COUNTERPOINT: Parents, don't try to dictate what other parents' children can read
From the column: "Censorship only succeeds in fostering the conditions that destroy our precious liberties — our freedom to read and think for ourselves, which belongs to young people as well as adults."
The American Library Association fully supports the right of every parent to control what their child reads and to select alternative reading or instructional materials for their child. We do not believe, however, that a parent’s right to control their child’s reading includes a right to restrict what other children read — or to limit the books available to young people in the library.
Our belief is rooted firmly in the First Amendment. Young people have First Amendment rights, not only the right to speak but the right to access and use the resources of the school or public library, free from any censorship that arises from disapproval of a book’s content or views. Our courts of law, including the Supreme Court, have said that a decision by a school or library board to remove a book from its library because the board disapproves of the words, ideas or opinions contained in the book is a violation of a minor’s First Amendment rights.
This principle applies even when it is a parent or group of parents demanding that elected or appointed officials censor books they find shocking or inappropriate because the books conflict with their moral, political, or religious beliefs. While the First Amendment promises freedom of belief, and the right to express that belief, it does not guarantee a right to dictate to school boards or library boards what ideas or beliefs may be found in our publicly funded libraries. Publicly funded libraries are community institutions that must serve the interests and information needs of every child, every family and every individual in the community. By necessity, their collections must reflect the diversity of thought and values that exist in every community.
These are not easy issues to navigate, much less resolve, especially when books are viewed as a threat by parents and partisan activists because they challenge the assumptions they hold about their world.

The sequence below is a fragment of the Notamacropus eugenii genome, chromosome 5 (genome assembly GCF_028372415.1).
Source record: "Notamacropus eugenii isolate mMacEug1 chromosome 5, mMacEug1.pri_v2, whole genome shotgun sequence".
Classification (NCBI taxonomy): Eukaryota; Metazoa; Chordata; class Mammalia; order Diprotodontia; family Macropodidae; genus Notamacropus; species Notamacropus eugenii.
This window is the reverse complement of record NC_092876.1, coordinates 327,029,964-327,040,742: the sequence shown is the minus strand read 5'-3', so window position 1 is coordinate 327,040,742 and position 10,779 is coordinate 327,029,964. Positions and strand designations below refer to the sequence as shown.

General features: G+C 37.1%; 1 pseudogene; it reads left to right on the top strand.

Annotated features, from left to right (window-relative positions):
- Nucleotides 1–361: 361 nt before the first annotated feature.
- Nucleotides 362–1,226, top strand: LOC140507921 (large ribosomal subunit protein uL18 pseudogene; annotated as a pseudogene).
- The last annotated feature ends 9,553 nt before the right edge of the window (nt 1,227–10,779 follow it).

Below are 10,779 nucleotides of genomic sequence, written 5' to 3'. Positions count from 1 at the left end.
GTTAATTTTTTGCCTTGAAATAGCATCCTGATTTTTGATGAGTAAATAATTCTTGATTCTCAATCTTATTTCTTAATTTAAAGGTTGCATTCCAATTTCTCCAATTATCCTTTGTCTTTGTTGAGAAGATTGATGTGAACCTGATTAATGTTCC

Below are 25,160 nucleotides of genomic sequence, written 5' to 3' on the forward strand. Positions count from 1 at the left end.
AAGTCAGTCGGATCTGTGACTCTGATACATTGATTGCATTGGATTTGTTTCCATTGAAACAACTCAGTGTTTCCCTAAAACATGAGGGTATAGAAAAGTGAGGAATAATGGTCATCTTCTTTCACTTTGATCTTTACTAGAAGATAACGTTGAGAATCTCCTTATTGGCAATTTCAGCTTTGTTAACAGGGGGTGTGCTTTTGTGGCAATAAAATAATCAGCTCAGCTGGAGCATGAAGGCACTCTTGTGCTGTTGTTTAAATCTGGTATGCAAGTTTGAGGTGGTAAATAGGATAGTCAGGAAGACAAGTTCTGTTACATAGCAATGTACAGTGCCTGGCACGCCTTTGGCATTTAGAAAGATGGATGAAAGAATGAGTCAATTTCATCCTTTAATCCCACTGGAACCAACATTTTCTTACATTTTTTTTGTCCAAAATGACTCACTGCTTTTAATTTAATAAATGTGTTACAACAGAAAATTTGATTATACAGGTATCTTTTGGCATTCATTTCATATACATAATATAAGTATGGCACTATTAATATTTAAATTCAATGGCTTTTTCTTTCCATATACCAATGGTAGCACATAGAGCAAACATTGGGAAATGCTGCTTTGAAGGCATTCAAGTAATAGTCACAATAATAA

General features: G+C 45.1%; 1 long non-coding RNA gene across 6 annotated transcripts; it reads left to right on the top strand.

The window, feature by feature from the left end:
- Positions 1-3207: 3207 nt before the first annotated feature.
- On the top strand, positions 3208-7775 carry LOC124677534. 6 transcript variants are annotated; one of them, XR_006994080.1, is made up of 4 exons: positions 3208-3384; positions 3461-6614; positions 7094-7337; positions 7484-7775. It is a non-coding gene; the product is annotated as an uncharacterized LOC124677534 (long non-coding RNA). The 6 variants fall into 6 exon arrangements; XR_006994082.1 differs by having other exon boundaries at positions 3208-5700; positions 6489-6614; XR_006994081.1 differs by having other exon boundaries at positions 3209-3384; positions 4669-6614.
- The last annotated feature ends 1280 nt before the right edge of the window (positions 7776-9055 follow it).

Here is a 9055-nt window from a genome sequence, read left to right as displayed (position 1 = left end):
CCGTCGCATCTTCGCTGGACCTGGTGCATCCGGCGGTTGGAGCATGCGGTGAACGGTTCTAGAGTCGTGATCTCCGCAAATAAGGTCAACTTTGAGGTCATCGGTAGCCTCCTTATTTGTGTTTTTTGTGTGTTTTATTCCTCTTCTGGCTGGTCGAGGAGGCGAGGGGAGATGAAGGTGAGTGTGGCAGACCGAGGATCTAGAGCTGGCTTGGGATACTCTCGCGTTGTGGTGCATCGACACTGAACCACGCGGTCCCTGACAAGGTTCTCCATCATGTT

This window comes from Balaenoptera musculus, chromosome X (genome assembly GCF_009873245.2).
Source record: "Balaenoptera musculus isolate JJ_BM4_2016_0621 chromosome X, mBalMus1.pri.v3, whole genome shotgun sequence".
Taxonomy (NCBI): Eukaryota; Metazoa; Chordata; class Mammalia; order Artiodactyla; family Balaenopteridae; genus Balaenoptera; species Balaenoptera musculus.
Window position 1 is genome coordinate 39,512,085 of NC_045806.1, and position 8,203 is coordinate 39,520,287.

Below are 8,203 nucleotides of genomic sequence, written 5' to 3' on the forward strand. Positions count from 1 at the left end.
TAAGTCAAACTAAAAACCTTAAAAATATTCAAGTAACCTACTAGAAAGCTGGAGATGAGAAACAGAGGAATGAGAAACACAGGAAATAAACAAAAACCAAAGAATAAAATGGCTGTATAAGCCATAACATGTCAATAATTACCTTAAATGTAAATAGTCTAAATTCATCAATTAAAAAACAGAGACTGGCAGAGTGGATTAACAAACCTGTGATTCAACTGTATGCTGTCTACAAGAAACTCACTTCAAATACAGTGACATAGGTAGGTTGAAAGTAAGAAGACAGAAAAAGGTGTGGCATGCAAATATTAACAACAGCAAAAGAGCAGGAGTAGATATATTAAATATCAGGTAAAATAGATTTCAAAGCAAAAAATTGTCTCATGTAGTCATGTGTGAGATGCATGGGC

Designating a broad range of books dealing with the lives of those who are gay, queer, or transgender, or that tell the stories of persons who are Black, Indigenous or of color as inappropriate or worse not only inflicts trauma on vulnerable young persons and their families who are members of those groups, it threatens our democratic values.
Librarians and library workers will be the first to acknowledge that not every book is right for every reader. But librarians and library workers will also be the first to tell you that censorship only succeeds in fostering the conditions that destroy our precious liberties — our freedom to read and think for ourselves, which belongs to young people as well as adults.
Certainly parents should be able to direct their child’s reading, and librarians and library workers are more than willing to assist parents in identifying books for their children that reflect their values. But librarians and library workers are also committed to defending their communities’ right to read and to learn. Rather than teaching lessons in censorship, librarians and library workers strive to affirm the importance of the freedom to read and to demonstrate to young people that in this country they have the right and responsibility to think critically about what they read, rather than allowing others to do their thinking for them.
Deborah Caldwell-Stone is director of the Office for Intellectual Freedom at the American Library Association (ala.org) in Chicago.